Author: Venkat Thummisi, Co-Founder & CTO – Inside Out Defense
Published by: Cybersecurity Insiders
Cybersecurity teams are only as successful as their ability to observe what’s happening inside the complicated computer networks they guard.
Gartner expects that by 2026, 70 percent of organizations successfully applying observability will achieve shorter latency for decision-making, enabling competitive advantage for target business or IT processes. This is because observability is not a forecast or prediction tool – but a genuinely evidence-based data source needed for decision-making.
Observability may be a new buzzword in IT, but it’s a decades-old term in physics. It means inferring the state of a complicated system by observing only the outputs of that system. It’s not the same as application performance monitoring (APM) or network performance management (NPM). Some say that observability is the next step from APM, but it’s essential to understand that observability does not replace monitoring.
Security and event management systems (SIEM) are aggregation tools that analyze security event data over time, then alert to a problem. There are several security observability tools that perform similar activities.
Audits function similarly – they alert you to problems weeks or months after they occur. In the world of access management, a minute later is too late.
Observability complements existing cybersecurity practices.
Detailed observability enables the IT team to swiftly identify and resolve unauthorized access either by bad actors from the outside or by what appears to be legitimate users operating on the inside.
Over the past couple of years, cloud-native architectures – including a push for uncomplicated access across platforms and systems – have added new complexity to IT settings. Observability has become even more critical in this dynamic environment of a proactive cybersecurity system.
Privileged access monitoring is one area of observability that continues to gain more importance. Cybercriminals frequently target privileged user accounts – and the corresponding access credentials – because they know they will gain deeper access via high-level access credentials. And any activity they launch once they are inside the system is less likely to cause suspicion.
Organizations must regularly monitor privileged access accounts to ensure that they are used only for intended purposes and that the user is indeed who they claim to be. Observability has drawn a lot of attention in the field of cybersecurity. It has proved very successful in aggregating security events of various types and offering in-depth analysis and insights.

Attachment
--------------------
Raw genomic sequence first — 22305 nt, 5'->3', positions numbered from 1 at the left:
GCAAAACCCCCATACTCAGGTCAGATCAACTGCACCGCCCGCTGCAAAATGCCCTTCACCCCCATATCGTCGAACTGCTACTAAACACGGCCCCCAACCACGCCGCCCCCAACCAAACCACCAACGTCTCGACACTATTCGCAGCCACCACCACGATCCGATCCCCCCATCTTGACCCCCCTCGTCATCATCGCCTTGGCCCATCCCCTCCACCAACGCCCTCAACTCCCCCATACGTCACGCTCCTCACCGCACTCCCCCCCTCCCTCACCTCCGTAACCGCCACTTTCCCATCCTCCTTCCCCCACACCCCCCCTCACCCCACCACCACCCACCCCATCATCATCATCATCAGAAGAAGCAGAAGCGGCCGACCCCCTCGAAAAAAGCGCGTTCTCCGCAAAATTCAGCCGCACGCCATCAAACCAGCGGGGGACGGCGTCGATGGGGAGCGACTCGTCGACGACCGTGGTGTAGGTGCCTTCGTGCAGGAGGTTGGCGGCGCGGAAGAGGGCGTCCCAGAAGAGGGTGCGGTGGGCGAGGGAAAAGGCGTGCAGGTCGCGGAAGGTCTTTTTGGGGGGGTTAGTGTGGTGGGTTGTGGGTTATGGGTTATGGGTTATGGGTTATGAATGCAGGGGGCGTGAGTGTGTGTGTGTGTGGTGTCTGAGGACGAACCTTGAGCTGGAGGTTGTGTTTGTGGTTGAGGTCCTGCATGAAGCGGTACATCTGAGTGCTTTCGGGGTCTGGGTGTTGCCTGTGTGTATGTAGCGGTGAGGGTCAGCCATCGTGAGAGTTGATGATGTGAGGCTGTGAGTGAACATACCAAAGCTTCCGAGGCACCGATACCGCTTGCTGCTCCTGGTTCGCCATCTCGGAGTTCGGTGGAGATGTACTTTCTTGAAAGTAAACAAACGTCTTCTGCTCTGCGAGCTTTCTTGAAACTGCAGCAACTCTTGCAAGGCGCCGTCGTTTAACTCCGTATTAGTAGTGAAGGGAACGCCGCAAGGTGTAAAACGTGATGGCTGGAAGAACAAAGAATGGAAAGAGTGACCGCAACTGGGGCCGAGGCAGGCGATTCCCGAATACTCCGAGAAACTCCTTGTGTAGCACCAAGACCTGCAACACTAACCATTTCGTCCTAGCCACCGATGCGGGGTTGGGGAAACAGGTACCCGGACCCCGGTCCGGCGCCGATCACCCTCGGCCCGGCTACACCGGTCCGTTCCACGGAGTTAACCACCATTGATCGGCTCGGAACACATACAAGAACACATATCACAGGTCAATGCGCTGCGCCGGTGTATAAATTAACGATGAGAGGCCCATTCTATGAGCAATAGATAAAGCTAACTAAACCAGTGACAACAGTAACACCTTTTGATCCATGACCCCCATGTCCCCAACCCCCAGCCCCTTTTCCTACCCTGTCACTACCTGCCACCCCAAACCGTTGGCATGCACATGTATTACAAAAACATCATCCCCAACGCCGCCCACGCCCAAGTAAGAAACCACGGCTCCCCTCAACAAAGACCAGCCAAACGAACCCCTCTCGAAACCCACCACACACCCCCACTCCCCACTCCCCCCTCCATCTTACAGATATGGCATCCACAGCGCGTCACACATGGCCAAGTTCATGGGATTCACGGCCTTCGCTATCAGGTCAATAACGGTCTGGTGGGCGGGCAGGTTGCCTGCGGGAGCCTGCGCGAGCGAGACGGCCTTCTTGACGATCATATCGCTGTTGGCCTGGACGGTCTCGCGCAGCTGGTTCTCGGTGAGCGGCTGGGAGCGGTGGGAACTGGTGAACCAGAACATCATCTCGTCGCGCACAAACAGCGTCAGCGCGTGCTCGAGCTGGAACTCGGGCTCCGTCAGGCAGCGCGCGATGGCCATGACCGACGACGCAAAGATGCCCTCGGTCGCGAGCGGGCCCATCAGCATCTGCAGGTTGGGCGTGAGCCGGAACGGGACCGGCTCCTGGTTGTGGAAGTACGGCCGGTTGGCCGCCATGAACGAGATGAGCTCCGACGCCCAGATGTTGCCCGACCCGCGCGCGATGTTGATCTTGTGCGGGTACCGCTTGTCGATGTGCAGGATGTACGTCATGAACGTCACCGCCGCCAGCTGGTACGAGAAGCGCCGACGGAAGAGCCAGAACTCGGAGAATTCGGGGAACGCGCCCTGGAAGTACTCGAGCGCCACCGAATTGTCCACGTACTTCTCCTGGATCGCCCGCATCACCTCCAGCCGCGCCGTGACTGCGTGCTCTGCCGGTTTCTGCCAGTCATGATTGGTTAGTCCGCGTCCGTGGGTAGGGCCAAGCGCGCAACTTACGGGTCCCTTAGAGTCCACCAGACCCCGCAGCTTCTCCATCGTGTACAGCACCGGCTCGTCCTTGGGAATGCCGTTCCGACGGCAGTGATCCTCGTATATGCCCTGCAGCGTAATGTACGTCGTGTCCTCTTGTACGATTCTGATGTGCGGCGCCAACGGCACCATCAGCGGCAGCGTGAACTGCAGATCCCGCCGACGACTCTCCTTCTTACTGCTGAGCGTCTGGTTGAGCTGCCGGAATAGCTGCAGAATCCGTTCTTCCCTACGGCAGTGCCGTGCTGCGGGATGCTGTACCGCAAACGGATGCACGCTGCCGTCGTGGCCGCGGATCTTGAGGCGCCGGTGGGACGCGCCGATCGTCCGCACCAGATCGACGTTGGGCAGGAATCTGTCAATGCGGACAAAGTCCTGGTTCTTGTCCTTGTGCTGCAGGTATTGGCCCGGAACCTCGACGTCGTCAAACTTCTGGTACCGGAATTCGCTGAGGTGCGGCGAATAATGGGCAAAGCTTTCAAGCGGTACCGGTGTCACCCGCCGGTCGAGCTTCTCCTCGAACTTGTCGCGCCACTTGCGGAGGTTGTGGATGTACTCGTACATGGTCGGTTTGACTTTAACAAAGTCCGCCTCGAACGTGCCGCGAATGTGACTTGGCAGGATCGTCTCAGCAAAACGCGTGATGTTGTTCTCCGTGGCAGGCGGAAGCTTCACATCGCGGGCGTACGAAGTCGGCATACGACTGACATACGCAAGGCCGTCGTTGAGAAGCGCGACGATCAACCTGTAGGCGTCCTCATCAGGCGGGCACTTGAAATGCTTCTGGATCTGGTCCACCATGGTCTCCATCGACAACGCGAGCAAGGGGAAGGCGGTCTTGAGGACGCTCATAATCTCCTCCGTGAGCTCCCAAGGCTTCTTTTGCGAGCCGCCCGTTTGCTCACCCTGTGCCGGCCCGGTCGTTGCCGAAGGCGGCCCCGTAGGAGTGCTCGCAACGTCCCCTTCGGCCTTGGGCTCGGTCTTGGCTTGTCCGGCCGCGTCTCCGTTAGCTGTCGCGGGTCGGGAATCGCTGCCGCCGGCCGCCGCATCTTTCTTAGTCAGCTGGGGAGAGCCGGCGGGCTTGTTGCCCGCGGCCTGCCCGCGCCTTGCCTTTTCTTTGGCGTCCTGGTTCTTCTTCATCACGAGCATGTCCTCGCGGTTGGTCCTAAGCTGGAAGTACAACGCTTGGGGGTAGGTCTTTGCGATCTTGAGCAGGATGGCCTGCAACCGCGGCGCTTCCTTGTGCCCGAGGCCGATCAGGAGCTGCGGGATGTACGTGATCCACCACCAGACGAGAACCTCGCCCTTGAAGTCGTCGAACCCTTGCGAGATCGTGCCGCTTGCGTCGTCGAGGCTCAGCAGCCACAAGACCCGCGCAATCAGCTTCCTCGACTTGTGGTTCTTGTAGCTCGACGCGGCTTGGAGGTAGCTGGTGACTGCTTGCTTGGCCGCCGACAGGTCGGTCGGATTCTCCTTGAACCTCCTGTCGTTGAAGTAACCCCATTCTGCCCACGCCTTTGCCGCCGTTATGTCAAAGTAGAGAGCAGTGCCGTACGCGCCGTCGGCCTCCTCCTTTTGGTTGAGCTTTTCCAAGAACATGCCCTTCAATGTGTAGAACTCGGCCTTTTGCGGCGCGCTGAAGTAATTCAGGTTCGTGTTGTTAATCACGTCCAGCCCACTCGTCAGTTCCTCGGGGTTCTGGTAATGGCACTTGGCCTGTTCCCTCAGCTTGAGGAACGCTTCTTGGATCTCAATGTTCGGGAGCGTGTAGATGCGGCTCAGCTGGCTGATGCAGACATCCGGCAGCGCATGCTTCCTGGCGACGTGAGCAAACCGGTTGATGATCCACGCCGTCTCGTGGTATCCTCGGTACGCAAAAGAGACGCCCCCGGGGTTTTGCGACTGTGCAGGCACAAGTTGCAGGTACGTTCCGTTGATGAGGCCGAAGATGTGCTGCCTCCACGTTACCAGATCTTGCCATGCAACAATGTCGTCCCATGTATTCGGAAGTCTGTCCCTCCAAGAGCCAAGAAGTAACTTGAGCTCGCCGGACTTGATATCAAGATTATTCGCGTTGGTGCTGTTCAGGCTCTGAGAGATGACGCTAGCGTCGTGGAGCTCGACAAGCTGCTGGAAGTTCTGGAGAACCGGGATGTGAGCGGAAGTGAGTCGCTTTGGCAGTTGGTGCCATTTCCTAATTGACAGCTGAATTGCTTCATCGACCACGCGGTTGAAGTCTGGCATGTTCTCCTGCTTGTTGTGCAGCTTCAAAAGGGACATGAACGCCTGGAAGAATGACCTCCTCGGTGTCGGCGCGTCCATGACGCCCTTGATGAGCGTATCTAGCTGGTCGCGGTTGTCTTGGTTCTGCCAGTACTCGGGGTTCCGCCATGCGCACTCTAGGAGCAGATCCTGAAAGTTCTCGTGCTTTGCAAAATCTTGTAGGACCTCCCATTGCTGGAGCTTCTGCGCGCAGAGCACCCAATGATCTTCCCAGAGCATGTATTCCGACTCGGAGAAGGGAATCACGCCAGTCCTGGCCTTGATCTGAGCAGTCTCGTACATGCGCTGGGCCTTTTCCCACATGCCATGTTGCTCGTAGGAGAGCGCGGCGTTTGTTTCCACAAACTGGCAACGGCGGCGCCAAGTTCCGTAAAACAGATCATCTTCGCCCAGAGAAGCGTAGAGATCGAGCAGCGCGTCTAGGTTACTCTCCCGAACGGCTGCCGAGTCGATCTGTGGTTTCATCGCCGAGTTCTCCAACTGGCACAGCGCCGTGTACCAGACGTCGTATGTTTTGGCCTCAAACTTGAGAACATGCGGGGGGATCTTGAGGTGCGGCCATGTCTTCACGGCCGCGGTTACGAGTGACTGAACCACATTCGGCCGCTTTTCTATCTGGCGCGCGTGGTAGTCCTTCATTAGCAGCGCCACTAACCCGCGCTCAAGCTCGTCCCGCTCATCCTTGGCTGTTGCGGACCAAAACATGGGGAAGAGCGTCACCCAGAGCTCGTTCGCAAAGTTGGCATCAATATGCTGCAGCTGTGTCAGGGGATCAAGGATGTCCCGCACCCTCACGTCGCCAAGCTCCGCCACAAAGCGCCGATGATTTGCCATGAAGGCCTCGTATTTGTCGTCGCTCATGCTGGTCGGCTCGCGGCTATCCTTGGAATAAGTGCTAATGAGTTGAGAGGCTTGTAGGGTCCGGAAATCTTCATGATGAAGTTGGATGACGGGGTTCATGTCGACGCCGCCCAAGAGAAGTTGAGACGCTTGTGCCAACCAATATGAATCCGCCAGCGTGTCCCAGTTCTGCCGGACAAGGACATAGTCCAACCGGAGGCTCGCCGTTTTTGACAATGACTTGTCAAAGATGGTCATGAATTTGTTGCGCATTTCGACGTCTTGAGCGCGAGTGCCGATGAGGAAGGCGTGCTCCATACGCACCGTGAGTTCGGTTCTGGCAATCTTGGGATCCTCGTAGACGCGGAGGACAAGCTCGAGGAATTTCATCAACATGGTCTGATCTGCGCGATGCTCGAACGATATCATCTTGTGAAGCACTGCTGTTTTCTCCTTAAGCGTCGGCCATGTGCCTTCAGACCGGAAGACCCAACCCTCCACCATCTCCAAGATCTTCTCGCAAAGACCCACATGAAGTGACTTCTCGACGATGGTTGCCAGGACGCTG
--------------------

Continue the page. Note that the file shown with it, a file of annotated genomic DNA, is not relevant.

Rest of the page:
Observability must have an immediate fix to be successful in privileged access monitoring.
There are several reasons why observability alone is not enough when it comes to privileged access monitoring.
It may not be live and in real-time. Most software solutions’ observability is reactive rather than proactive. It attempts to offer accurate and detailed knowledge of what may be happening in an IT security environment but does not prevent or address problems. Privileged access issues are here-and-now problems and must be addressed the moment they occur.
Observability can produce excessive noise: Several PAM and SIEM solutions, among other observability tools, bombard IT staff with vast recommendations, making it difficult to detect and address real security issues
It’s a fact that constant alert output from observability tools causes alert fatigue in IT teams. As a result, even if alerts contain real security dangers, they are more likely to be ignored, making it more likely that a breach will go unnoticed.
Observability doesn’t deal with the underlying source of privilege access misuse or abuse. Organizations must combine observability with proactive security issue prevention strategies to overcome these problems. This involves putting in place tools to detect and fix cybersecurity issues, enabling IT security staff to manage and watch over privileged access efficiently.
Guarding against privilege access abuse entails a deeper inspection and analysis of the associated user behaviors being validated against the organizational and regulatory mandates to identify abusive access behavioral patterns. Modern threats are very sophisticated, and they seamlessly pass through the current crop of security scanners as these were purpose-built to detect static threat signatures. Ex: An admin user on an AWS S3 bucket downloading or making changes to the configurations passes through as a genuinely entitled user going about their activities. However, a larger corroboration of the user’s distributed set of activities in other environments may tell a different story about the user’s specific activities in the AWS environment.
Observability is a crucial tool for IT security operations, especially privileged access monitoring, but it is insufficient to provide efficient control of privileged security. It is a valuable technique for monitoring privileged access. IT teams can swiftly identify and address possible security concerns by tracking the activity of privileged users and accounts. However, observability by itself won’t guarantee efficient privileged access monitoring.
Please visit Cybersecurity Insiders for more information: https://www.cybersecurity-insiders.com/why-observability-alone-is-not-enough-to-keep-your-organization-safe/